NFL Rumors: Playoff Expansion Considered by Players, Owners in CBA Negotiations

Tyler Conway@jtylerconwayFeatured ColumnistAugust 19, 2019

The NFL wild card playoff logo is seen on the field before an NFL football game between the New Orleans Saints and the Carolina Panthers in New Orleans, Sunday, Jan. 7, 2018. (AP Photo/Bill Feig)
Bill Feig/Associated Press

The NFL and NFLPA have reportedly expressed openness to expanding the playoffs from 12 to 14 teams in new collective bargaining agreement talks.

Tom Pelissero and Ian Rapoport of NFL.com reported Monday the two sides are considering the change to offset the loss of revenue caused by reducing the preseason to three games. No formal proposal on the issue has been made.

It's unclear how the additional playoff team in each conference would affect the playoff format. It seems likely that it would result in only the top team in each conference receiving a first-round bye.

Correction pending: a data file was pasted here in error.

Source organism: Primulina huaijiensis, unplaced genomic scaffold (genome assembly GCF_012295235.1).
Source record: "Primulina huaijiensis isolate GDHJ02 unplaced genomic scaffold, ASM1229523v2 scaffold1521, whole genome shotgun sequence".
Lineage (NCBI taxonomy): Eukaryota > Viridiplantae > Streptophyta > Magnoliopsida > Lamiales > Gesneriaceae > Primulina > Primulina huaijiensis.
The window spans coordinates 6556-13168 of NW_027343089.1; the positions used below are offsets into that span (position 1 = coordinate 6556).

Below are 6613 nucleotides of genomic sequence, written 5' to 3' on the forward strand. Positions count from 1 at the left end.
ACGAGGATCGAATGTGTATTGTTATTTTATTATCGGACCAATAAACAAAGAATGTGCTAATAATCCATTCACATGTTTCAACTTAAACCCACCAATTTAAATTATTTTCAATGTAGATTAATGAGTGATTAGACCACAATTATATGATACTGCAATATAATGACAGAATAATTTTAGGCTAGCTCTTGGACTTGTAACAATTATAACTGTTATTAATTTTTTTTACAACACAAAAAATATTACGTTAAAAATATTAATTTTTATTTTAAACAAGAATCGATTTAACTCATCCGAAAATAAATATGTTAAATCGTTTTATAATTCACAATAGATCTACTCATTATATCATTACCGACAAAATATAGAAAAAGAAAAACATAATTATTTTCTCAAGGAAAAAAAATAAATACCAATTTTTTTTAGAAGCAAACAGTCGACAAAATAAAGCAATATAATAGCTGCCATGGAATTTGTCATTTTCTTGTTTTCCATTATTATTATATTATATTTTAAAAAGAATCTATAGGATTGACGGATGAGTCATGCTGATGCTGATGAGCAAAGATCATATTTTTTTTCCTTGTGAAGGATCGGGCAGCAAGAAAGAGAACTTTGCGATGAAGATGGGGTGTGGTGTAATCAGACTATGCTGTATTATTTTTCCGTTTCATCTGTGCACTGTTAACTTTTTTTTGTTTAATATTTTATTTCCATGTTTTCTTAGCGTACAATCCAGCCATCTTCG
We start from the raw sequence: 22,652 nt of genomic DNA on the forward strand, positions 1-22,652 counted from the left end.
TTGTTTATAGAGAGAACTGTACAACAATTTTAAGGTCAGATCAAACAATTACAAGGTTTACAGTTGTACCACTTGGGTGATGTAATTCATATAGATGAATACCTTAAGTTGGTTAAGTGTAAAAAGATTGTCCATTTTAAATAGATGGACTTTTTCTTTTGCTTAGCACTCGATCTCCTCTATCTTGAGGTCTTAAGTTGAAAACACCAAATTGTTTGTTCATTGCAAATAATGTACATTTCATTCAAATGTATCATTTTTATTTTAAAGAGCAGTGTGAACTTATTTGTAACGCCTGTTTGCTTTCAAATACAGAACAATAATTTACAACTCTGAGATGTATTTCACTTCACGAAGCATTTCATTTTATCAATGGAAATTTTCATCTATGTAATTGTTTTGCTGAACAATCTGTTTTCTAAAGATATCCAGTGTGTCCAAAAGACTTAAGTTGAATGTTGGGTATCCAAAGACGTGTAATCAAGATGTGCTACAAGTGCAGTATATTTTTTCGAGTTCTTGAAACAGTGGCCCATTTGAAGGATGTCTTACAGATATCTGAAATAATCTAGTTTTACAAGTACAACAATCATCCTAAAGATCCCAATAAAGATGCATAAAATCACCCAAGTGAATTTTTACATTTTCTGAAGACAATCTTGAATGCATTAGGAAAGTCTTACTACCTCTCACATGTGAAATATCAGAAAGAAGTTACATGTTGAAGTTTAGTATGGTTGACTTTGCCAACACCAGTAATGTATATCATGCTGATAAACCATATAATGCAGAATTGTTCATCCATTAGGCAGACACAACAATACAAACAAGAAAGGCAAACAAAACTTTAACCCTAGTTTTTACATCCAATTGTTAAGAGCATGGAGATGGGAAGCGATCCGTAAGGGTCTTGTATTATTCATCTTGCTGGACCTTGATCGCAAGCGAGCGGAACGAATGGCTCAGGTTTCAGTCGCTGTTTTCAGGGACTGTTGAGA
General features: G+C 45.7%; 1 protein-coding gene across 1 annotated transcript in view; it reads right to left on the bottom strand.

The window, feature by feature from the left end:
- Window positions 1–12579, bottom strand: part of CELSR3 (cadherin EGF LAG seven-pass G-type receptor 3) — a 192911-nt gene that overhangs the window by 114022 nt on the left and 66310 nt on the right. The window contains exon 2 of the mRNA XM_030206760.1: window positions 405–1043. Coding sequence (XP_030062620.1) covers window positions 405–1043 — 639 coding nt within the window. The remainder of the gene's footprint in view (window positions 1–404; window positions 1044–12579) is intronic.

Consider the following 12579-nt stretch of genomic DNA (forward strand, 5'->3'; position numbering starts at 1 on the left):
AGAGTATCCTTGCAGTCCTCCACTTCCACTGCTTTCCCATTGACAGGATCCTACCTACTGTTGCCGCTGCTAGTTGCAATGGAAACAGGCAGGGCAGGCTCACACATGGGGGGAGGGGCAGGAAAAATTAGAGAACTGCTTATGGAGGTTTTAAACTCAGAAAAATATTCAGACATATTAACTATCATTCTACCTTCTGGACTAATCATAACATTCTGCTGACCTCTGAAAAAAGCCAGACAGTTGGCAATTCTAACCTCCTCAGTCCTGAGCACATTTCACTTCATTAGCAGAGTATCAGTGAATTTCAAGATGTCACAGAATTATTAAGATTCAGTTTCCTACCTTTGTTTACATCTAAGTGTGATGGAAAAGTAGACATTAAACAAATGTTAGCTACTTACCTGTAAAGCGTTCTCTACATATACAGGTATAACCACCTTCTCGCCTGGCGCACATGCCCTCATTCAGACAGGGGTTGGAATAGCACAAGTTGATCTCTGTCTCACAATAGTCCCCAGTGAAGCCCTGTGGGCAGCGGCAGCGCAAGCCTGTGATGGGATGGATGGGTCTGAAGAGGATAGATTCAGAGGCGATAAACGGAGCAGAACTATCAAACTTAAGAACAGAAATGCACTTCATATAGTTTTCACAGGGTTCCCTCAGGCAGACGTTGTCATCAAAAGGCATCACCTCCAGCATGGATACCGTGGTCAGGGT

The report also adds that players remain opposed to an expansion of the regular season, and it remains possible the league shortens the preseason without additional games being added. San Francisco 49ers cornerback Richard Sherman told NBC Sports' Peter King it's unlikely players would agree to an 18-game schedule.

"I think it has very little chance of happening unless something astronomical is conceded," Sherman said.

Preseason games do not tend to be revenue-generators for teams in a large sense, though season-ticket packages do often require fans to purchase tickets for those contests. Removing one game will cause a significant loss of revenue for both sides, which is why the NFL is exploring ways to recoup that money—and perhaps add a game of significance.

An expanded playoff system would give the NFL an extra bargaining chip when the next television contracts end. That may wind up being even more valuable to certain networks than an extra week of regular-season action.

The biggest issue remains the revenue split. Owners are to this point reportedly unwilling to make any major financial concessions. Players currently receive 47 percent of the league's total revenue, slightly less than the 50-50 split of the NBA and NHL.

The current CBA is set to expire in March 2021.

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